Freeing themselves of the diabolical fashions of flamboyant drummer Steve-o, the three serious members of Cleveland’s gritty Death of Samantha — singer/guitarist/journalist John Petkovic, guitarist/singer Doug Gillard and bassist Dave Swanson (shifting to drums) — regrouped in the ’90s as Cobra Verde, adding bassist Don Depew to complete the lineup. Operating under the slogan “Death in small doses,” the quartet made its longplaying debut with Viva la Muerte, a solid center of tough, literate songs reflecting various eras of rock influence (from the rerun Television melodicism of “Was It Good” to the taut boogiemonster riffology of “Gimme Your Heart”) wrapped in a thick curtain of stirring clubland ferocity and decorated with venomous razor nicks of barbed guitar. Although “Montenegro,” the lovely (in parts) “Already Dead” and the verses of the epic “I Thought You Knew (What Pleasure Was)” gently dip into an expansive, romantic undercurrent, the album’s typical tactic — in songs like the Bunnymen-informed “Until the Killing Time” and “Cease to Exist” (not the Charles Manson song) — is to jag along, energized to the point of nervous exhaustion.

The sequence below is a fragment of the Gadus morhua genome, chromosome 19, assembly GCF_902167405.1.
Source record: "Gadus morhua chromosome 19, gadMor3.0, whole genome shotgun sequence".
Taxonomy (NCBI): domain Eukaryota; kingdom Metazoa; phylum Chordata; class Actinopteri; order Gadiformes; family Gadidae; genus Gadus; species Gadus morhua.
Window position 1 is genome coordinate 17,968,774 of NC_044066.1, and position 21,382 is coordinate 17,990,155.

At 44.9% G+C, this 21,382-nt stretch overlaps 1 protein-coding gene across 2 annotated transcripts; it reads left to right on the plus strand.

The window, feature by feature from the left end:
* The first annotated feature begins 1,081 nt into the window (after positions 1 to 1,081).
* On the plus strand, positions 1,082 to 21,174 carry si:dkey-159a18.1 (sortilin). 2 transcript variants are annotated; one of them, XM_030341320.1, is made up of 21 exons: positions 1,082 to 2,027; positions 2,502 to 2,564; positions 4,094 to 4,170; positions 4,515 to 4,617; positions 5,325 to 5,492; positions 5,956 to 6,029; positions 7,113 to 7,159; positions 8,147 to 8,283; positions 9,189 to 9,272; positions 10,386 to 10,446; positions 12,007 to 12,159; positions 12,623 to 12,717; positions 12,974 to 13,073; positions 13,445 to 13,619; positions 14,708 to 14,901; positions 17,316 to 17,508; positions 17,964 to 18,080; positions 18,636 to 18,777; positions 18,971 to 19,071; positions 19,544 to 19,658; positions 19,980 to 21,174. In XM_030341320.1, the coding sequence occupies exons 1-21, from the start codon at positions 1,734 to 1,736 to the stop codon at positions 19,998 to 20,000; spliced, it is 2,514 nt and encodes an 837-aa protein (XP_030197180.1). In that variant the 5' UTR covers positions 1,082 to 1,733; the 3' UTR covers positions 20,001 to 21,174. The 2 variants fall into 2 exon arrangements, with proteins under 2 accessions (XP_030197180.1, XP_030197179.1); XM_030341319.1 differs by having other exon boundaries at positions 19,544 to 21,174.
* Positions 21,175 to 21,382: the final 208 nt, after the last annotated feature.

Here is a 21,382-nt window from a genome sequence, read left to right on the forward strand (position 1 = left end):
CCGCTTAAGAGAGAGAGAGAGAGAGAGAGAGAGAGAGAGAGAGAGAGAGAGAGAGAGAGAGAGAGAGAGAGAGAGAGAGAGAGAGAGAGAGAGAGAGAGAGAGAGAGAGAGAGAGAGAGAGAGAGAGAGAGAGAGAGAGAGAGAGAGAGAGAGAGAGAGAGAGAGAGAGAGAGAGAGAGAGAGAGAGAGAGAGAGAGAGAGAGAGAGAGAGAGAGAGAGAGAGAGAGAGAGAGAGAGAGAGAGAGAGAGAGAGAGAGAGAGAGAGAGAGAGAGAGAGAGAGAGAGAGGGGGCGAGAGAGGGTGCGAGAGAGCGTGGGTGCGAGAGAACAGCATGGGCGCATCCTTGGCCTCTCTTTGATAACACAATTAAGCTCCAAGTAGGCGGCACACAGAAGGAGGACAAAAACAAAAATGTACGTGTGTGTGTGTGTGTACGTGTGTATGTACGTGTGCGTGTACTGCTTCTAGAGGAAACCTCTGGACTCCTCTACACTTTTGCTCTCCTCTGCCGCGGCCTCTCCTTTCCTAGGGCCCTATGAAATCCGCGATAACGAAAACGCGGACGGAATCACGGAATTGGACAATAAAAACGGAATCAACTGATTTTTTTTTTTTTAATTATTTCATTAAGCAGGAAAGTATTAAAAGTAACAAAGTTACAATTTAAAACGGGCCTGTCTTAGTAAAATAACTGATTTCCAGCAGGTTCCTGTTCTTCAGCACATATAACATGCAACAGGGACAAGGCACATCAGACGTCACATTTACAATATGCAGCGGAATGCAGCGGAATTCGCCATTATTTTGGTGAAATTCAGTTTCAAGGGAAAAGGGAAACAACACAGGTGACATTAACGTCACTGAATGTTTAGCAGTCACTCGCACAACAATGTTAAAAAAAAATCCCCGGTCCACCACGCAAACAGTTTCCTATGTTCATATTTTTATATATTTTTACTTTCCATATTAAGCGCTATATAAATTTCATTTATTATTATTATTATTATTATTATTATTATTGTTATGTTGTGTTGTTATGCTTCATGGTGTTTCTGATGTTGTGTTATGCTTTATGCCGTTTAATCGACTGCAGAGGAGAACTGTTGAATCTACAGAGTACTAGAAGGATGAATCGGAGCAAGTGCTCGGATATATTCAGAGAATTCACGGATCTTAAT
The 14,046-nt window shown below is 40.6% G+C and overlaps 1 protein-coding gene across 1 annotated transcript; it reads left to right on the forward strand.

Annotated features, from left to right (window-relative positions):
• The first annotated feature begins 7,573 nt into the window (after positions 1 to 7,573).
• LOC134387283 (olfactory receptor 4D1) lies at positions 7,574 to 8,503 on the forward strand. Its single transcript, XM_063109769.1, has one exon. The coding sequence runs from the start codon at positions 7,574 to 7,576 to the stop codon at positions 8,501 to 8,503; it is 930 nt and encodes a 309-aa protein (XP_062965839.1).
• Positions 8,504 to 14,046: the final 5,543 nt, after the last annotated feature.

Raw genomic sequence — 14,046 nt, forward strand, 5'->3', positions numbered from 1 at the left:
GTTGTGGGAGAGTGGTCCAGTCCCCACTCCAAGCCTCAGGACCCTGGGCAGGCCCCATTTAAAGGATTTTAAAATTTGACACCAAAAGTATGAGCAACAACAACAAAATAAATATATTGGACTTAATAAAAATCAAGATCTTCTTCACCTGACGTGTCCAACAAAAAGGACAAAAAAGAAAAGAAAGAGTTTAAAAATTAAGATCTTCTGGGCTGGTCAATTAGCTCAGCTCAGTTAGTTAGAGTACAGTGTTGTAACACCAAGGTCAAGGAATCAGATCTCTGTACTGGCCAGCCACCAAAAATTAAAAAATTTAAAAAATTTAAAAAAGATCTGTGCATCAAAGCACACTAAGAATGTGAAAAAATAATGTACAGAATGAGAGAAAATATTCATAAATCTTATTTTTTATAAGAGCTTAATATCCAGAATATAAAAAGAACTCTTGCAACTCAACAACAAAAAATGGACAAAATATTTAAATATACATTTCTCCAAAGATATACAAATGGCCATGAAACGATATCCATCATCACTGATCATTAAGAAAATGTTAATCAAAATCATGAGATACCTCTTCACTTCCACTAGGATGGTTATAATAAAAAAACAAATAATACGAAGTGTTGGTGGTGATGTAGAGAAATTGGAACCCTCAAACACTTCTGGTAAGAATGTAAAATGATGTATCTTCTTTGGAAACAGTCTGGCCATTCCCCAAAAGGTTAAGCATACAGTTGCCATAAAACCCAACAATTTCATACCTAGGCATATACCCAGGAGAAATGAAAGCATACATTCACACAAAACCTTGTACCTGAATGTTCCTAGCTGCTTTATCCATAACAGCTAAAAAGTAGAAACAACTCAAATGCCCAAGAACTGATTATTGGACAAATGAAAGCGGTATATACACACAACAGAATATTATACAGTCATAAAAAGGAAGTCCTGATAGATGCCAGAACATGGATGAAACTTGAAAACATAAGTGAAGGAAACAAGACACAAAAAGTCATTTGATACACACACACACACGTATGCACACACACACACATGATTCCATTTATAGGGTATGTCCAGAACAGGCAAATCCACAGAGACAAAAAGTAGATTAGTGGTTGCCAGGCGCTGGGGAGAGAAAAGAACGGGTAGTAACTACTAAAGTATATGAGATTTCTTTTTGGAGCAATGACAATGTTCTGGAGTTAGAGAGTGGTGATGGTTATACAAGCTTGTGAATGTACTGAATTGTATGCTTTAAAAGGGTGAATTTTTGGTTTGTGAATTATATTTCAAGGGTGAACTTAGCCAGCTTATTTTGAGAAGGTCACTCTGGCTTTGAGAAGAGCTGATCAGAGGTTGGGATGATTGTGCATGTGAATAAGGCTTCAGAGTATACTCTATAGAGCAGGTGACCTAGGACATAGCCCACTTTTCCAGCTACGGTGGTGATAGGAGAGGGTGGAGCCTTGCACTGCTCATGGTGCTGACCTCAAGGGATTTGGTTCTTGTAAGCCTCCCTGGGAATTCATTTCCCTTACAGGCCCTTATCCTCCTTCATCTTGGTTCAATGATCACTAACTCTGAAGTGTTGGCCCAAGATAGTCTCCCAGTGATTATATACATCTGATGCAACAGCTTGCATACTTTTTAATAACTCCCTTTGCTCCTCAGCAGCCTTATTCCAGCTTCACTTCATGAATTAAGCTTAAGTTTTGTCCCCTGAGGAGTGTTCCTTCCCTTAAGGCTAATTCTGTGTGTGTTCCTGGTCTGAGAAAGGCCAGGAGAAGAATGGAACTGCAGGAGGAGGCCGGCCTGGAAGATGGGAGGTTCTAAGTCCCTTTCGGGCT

The six-song Vintage Crime is more accomplished, controlled and diverse: effective settings for Petkovic’s expressions of cynical disgust at public trendoids (“Media Whore”), performers (“Every God for Himself”), the future (“World Doesn’t End”) and public alienation (“Wish I Was Here”). The lively mix well serves the vivid arrangements and gives increased prominence to Petkovic’s wavery baritone. Jody Reynolds’ late-’50s chestnut “Fire of Love” receives a full dose of vintage atmosphere and a fine vocal performance in clear tribute to the Gun Club’s baleful rendition.
Guitarist Doug Gillard, Prisonshake drummer Scott Pickering and Four Coyotes guitarist Tim Tobias lead Gem, a group whose primary qualification for membership seems to be past involvement in My Dad Is Dead. Hexed is a tuneful rush of smart, catchy and simple rhythm guitar pop-rock — sort of grown-up Weezer without the anxious pretensions. Although contributions from the others aren’t as crafty, main songwriter Gillard comes across with the woolly and weird chant of “Sheep,” the bracing T. Rex borrowings of “Your Heroes Hate You” and the countryfied pun of “Only a Loan.”